Before she ever used a bow and arrow in The Hobbit or donned a Wasp costume, Evangeline Lilly was known best for her role as Kate Austin in the ABC hit series Lost. But while fans may have enjoyed falling down the hatch-like rabbit hole of theories the show inspired, Lilly's experience on the set wasn't always enjoyable. In fact, during a recent episode of The Lost Boys podcast, Lilly opened up about what it was like doing nudity scenes on Lost and revealed why she eventually refused to take part in them altogether.
UPDATE, 8/4/18: Lost Creators and executive producers J.J. Abrams, Damon Lindelof, Jack Bender and Carlton Cuse issued a joint statement apology to Deadline: “Our response to Evie’s comments in the media was to immediately reach out to her to profoundly apologize for the experience she detailed while working on Lost. We have not yet connected with her, but remain deeply and sincerely sorry. No person should ever feel unsafe at work. Period.”
EARLIER: “In Season 3, I’d had a bad experience on set with being basically cornered into doing a scene partially naked, and I felt had no choice in the matter," Lilly explained during the podcast. "And I was mortified and I was trembling and when it finished, I was crying my eyes out and I had to go on do a very formidable, very strong scene there after.”
Unfortunately, this wasn't the only time Lilly ended up feeling this way. A repeat situation presented itself the following season when she was asked to do another scene involving some form of nudity after which Lilly decided it was time to put her foot down and take matters into her own hands. “In Season 4, another scene came up where Kate was undressing and I fought very hard to have that scene be under my control and I failed to control it again," Lilly said. "And so I then said, ‘That’s it, no more. You can write whatever you want — I won’t do it. I will never take my clothes off on this show again.’ and I didn’t.”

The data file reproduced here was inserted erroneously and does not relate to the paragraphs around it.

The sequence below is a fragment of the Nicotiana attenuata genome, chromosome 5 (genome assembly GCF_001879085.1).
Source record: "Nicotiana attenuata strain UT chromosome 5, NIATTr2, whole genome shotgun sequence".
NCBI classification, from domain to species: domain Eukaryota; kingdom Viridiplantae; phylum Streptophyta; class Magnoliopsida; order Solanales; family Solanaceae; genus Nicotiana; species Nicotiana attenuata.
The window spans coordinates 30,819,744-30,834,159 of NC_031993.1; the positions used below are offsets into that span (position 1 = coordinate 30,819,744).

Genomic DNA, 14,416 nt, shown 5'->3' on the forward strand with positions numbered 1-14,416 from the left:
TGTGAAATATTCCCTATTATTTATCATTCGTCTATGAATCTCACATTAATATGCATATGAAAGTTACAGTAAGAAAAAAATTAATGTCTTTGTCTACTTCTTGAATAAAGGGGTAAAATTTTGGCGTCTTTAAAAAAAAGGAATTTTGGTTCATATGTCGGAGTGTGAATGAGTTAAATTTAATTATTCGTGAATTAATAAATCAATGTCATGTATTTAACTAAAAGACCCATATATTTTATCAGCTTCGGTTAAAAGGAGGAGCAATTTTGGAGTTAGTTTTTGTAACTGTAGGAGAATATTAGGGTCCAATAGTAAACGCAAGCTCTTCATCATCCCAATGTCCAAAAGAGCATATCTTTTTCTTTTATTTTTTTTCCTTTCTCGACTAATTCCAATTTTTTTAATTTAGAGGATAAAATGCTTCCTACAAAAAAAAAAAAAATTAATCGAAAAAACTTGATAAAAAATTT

Of course, the over-sexualization of female characters is nothing new. A 2011 study released by USC’s Annenberg School for Communication & Journalism (as per The Huffington Post), revealed that women in top grossing films are much more likely to be seen in sexy clothing (25.8 percent to men at 4.7 percent) and more likely to be partially naked (23.6 percent to 7.4 percent). Not wanting to fall into the stereotype, Lilly fought hard against shifting the focus of Kate's story to her body and love life. But getting her way wasn't always easy, especially considering she was one of the only female stars on a very male-dominated show. And at times, it made her come to resent her character. She explained in the podcast:
“Not at the beginning — she was kinda cool [then] — and then as the show went on, she became more and more predictable and obnoxious. Because I felt like my character went from being anonymous — really having her own story and her own journey and her own agendas — to chasing to men around the island and that irritated the shit out of me. And I did throw scripts across rooms when I’d read them because I would get very frustrated by the diminishing amount of autonomy she had and the diminishing amount of her own story there was to play.”
“I wanted her to be better, because she was an icon for strength and autonomy for women, and I thought we could have done better than that.”
It's too bad the writers felt they needed to lean so heavily into the love triangle plot between Jack, Kate, and Sawyer, but even if Kate fell a little short in properly representing women, Lilly proved to be a big enough inspiration for the both of them.